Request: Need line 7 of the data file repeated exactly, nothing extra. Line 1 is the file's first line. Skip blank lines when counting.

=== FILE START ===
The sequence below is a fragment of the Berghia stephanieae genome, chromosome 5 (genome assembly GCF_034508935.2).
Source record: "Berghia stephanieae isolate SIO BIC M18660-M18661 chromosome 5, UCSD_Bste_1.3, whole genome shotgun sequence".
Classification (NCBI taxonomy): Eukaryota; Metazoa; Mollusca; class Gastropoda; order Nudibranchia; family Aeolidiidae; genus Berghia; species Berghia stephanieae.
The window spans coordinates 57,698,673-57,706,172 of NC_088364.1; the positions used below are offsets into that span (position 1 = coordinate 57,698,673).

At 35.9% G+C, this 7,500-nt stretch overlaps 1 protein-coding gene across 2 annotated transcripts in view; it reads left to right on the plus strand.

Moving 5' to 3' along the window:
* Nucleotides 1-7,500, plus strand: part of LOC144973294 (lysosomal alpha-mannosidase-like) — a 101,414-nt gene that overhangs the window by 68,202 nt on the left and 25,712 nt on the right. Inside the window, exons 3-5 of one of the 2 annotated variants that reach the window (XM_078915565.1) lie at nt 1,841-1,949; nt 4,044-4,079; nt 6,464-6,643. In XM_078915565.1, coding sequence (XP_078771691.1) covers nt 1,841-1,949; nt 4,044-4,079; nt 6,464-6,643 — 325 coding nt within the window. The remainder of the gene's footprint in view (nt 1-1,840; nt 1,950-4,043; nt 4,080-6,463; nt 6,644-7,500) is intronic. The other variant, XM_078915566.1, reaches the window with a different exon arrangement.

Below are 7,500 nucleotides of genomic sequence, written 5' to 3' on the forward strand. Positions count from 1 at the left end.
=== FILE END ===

* Nucleotides 1-7,500, plus strand: part of LOC144973294 (lysosomal alpha-mannosidase-like) — a 101,414-nt gene that overhangs the window by 68,202 nt on the left and 25,712 nt on the right. Inside the window, exons 3-5 of one of the 2 annotated variants that reach the window (XM_078915565.1) lie at nt 1,841-1,949; nt 4,044-4,079; nt 6,464-6,643. In XM_078915565.1, coding sequence (XP_078771691.1) covers nt 1,841-1,949; nt 4,044-4,079; nt 6,464-6,643 — 325 coding nt within the window. The remainder of the gene's footprint in view (nt 1-1,840; nt 1,950-4,043; nt 4,080-6,463; nt 6,644-7,500) is intronic. The other variant, XM_078915566.1, reaches the window with a different exon arrangement.